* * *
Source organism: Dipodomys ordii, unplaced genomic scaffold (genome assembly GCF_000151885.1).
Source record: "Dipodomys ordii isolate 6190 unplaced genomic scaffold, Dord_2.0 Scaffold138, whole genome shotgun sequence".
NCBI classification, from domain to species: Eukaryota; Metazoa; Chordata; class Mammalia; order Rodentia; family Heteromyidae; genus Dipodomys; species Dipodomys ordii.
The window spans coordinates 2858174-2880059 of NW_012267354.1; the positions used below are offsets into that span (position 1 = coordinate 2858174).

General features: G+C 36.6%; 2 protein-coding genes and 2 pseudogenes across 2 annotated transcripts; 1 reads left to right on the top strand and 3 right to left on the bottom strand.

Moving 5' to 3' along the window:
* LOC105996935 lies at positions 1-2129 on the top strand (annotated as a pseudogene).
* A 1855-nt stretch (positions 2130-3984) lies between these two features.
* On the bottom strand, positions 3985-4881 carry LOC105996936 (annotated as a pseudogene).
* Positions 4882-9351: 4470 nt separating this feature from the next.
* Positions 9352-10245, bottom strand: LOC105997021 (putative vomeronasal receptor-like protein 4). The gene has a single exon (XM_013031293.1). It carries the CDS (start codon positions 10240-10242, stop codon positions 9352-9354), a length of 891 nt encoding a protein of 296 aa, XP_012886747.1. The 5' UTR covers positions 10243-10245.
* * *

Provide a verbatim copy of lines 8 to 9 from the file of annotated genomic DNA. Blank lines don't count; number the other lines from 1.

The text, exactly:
* A 1855-nt stretch (positions 2130-3984) lies between these two features.
* On the bottom strand, positions 3985-4881 carry LOC105996936 (annotated as a pseudogene).